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Friday
May062011

RS34 - Celebrities and the Damage They Can Do

Release date: May 8, 2011


If the recent hoopla about the royal wedding wasn’t enough to remind you, we live in a culture of celebrity, one where famous people command our attention and often pontificate on things they know nothing about. Obvious examples include the nonsense spewed out by Prince Charles about alternative medicine, and the former model Jenny McCarthy and her dangerous notion that vaccines are harmful because they cause autism. But these, of course, are easy targets. What are we to make of Ray Kurzweil (he of Singularity fame), who recently co-authored a book with a homeopath? Or of otherwise savvy political commentator Bill Maher, who doesn’t trust vaccines or anything coming from “Western” medicine? And then there are highly respectable intellectuals, like Stephen Hawking, who write off entire fields of inquiry (philosophy, in his case), without apparently knowing much about them.

So what is going on here? Why do so many people listen to Jenny McCarthy? And why do so many bright minds go public with ridiculous notions? Is there a pattern? Can we do something to defend ourselves and the public from the celebrity attack on reason?

Comment on the episode teaser.

Julia's un-pick:  "Proust Was a Neuroscientist"

Massimo's pick: "Science Fiction and Philosophy: From Time Travel to Superintelligence"

References (1)

References allow you to track sources for this article, as well as articles that were written in response to this article.
  • Response
    Response: Big Pharma
    Blogger PZ Myers occasionally makes reference to his disdain for comedian Bill Maher. This disdain stems largely from Maher’s cynicism aimed at western medicine. The Rationally Speaking Podcast jumped on a similar topic with this past week’s episode, when they discussed some of the dangers that can come about when a ...

Reader Comments (6)

The "Cyrano Project" sounds like a very interesting way to promote critical thinking and skepticism to a public audience. I'm into volunteering, so let me know if you ever need any minions for this. :-)

May 8, 2011 | Unregistered CommenterCory Albrecht

3 comments:

Halo Effect: I definitely agree that in the case of certain personality traits like friendliness, kindness, etc., that the attractiveness halo effect definitely comes into play. But in the case of science or technical knowledge, there may be more of a "reverse halo" effect as far as attractiveness, where a tendency exists to trust experts who are less "attractive," following from the stereotypical nerdy or awkward scientist cultural construct.

Celebrity endorsements: It was just briefly talked about, but it sounded like the assumption that was being made was that because a celebrity endorses a particular product (beverage, apparel, car, etc.) and presumably doing so for money meant that people ought to not trust that endorsement as legitimate. Of course, some endorsements are surely only about the money. But could it also be the case that when, let's say, Michael Jordan, was being approached by the 5 shoe manufacturers that he chose to endorse the one that he either already used or performed the best.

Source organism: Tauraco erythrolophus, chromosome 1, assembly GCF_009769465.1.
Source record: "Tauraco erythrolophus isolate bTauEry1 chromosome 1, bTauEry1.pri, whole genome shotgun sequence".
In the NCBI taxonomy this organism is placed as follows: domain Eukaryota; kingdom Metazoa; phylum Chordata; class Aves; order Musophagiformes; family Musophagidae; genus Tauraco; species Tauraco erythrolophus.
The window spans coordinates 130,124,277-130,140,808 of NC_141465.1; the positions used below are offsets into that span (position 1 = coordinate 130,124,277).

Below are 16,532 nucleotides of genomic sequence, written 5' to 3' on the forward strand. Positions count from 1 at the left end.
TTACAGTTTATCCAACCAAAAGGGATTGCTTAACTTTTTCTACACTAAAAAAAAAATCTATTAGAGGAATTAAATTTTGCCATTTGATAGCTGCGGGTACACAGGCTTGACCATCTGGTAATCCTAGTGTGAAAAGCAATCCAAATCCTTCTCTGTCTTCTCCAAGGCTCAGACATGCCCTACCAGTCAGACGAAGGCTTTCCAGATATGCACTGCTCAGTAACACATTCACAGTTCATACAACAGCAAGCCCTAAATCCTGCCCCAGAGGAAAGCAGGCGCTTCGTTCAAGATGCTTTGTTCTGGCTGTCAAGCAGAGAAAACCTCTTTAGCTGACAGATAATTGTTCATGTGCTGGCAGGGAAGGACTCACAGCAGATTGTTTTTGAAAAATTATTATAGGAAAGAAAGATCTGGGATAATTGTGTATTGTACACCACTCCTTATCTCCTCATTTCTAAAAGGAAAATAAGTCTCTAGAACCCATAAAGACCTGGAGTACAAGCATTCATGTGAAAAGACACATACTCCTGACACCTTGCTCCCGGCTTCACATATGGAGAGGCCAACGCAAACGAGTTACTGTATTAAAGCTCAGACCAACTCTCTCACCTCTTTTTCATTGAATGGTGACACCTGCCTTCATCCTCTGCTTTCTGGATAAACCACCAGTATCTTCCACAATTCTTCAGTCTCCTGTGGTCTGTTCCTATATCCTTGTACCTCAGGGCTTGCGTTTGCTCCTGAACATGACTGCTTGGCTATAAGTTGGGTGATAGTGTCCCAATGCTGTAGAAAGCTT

Knowledge of other things: I also think there was a false assumption being made that just because someone doesn't have "expertise" in, a Doctorate in, etc. (e.g. being a Nobel Prize winner in Science talking about politics) that this should discredit them from being knowledgeable about another subject. Just as in the case of Bill Maher, a comedian, who has development himself as a social/political commentator. Couldn't the Nobel Prize in Science winner have a passion for a field outside of his/her "expertise?"--and hence develop themselves as a legitimate speaker of that subject. As much as I hate using her as an example, Jenny McCarthy could, though I disagree she has, become an "expert" of sorts by devoting herself to studying vaccine research on her own. Furthermore, such as person could actually further the debate based on their differing non-"expertise" perspective. Certainly, all expertise was born out of non-expertise at some point.

May 9, 2011 | Unregistered Commentersartre121

A comment on intelligence and current intelligence theory:

I felt like much of the discussion of intelligence and intelligence theory was somewhat dated, so I thought I would include a comment on this in the hopes to disseminate some more recent information about current intelligence theory and research.

First, I wanted to comment on methods. Few researchers today use the type of factor analysis discussed in the podcast to examine intelligence test data, which sounds like what is known as Exploratory Factor Analysis (EFA) and includes methods like principal components analysis. These methods use the observed correlations of tests to extract underlying factors from the data, and then a theory about what is measured is built up from the results. Rather, methods of Confirmatory Factor Analysis (CFA) are commonly used now, where a theoretical structure of a set of tests must be created before the analysis occurs, and this method examines how well the theoretical structure fits the observed data (it compares the covariance matrix of the theoretical structure to the covariance matrix obtained from the data). CFA is a better method which requires one to start with a theoretical foundation, CFA can do what EFA does, but it is a more rigorous method and not based so much on chance relationships as EFA.